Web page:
I must confess that there was no sign of the cheeky gopher at the edge of the tombstone (“O.S. Mitchell. Loved by all who knew him”) that so offended young Brian/Bill when the family solemnly visited the grave.

The Weyburn Museum (the “Soo Line Museum”) contained many photos of the town from W.O.’s boyhood days (“the litmus years”) and one of his father, and of his pharmacy. We roamed the banks of the Little Souris River, in search of the famous swimming hole where W.O. and the other boys swam naked. We even saw some descendants of the cat-tails that provoked such naughty behaviour from some of Sadie Rossdance’s girls.

In the evening, having walked the streets to absorb W.O.’s Weyburn, I gave my show in the Weyburn Public Library to about 15 appreciative local people, including the local author, my friend, Joanne Bannatyne-Cugnet (A Prairie Alphabet). As usual the show ended with a tribute to W.O., and in Weyburn that seemed only right.

Moose Jaw Encounters

The Saskatchewan Festival of Words has been held in Moose Jaw for 16 years now, but this was the first year that I was able to attend. Right away I saw why my authors had always enjoyed it so much.

Invited authors/performers are housed at the downtown Spa hotel, built around some natural hot springs full of healing waters. We found that every day had to involve at least one wallow in the soothingly warm pool on the top floor, where people sunbathe then swim, drink cool water, then repeat the dose. I was right at home because the little café beside the pool was named the Morningside Room, recognising the fact that Peter Gzowski (a sentimental graduate of the Moose Jaw Times-Herald) chose to stage his last Morningside broadcast from the hotel, and a photo of my friend Peter hangs on the café wall.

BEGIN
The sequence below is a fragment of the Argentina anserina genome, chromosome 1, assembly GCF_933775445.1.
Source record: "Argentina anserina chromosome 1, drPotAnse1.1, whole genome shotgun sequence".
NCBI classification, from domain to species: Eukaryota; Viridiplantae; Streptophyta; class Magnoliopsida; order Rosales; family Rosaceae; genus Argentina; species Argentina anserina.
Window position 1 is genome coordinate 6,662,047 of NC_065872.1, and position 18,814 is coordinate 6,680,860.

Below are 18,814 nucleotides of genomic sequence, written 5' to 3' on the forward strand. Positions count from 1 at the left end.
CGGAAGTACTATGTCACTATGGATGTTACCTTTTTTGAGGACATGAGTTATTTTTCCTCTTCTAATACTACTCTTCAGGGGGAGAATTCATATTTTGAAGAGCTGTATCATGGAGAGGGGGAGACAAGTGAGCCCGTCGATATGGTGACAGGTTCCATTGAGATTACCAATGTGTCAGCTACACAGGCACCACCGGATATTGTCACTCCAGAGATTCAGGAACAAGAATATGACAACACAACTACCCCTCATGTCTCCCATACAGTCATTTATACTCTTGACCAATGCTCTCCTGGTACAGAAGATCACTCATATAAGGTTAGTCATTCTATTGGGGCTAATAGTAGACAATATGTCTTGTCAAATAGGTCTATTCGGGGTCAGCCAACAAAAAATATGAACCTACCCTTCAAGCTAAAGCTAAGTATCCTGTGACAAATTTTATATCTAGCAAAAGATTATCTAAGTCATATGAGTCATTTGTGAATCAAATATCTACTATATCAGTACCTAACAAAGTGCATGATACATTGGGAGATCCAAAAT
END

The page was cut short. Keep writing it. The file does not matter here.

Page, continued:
The festival itself is set a short walk away, in the library and the at gallery on the edge of Crescent Park. This is Moose Jaw’s central park (and indeed its Central Park) and is a fine blend of beauty and endless, active variety, which we explored every day.

I gave three readings, adapting my chosen excerpt to fit in with my co-reader. For example, matched with Harold Johnson, a truly impressive Cree-speaker who is a Crown Prosecutor in Laronge and has a Master’s Law Degree from Harvard, I chose to read about Saskatchewan’s own R.D. Symons, my very first author.

I was so impressed by Harold that I bought a copy of his novel, Charlie Muskrat. The trouble with literary festivals is that you hear so many fine readings that you end up buying lots of books. An occupational hazard.

A Triumph at Ridgeway

On June 1, I had the honour of appearing at the very first Ridgeway Reads Literary Festival, held in the delightful little town just west of Fort Erie. It’s so attractive that it just might prove to be a southern bookend matching Niagara on the Lake at the other end of the Niagara Parkway. (And the Farmers’ Market offers great pies!)

For this inaugural event Mary Friesen and her Ridgeway team had put together a sparkling series of authors, including Charles Foran (Mordecai: The Life and Times), Andrew Westoll (of Taylor Prize-winning fame), Olive Senior (Dancing Lessons), Richard Wright (Clara Callan, etc.) David (D’Arcy McGee) Wilson, and Phil Hall, whose book Killdeer was up for this year’s Griffin Poetry Prize.

I had the pleasure of giving my show on the opening Friday night, introduced by Rhyming Barb, who concluded her vote of thanks by asking me for another “chapter,” because to provide it no one would be “apter.” Ogden Nash clearly did not live in vain.

We had to leave after Charlie Foran’s marvellous Saturday morning talk on my old sparring partner Mordecai (his letters to me would continue our duel more in sorrow than in anger, wearily beginning, “Gibson, Gibson”) because Jane had a high school reunion to attend in Cambridge. This meant that we missed the following wonderful event in Ridgeway, closely described by an anonymous observer very similar to my friend David Wilson.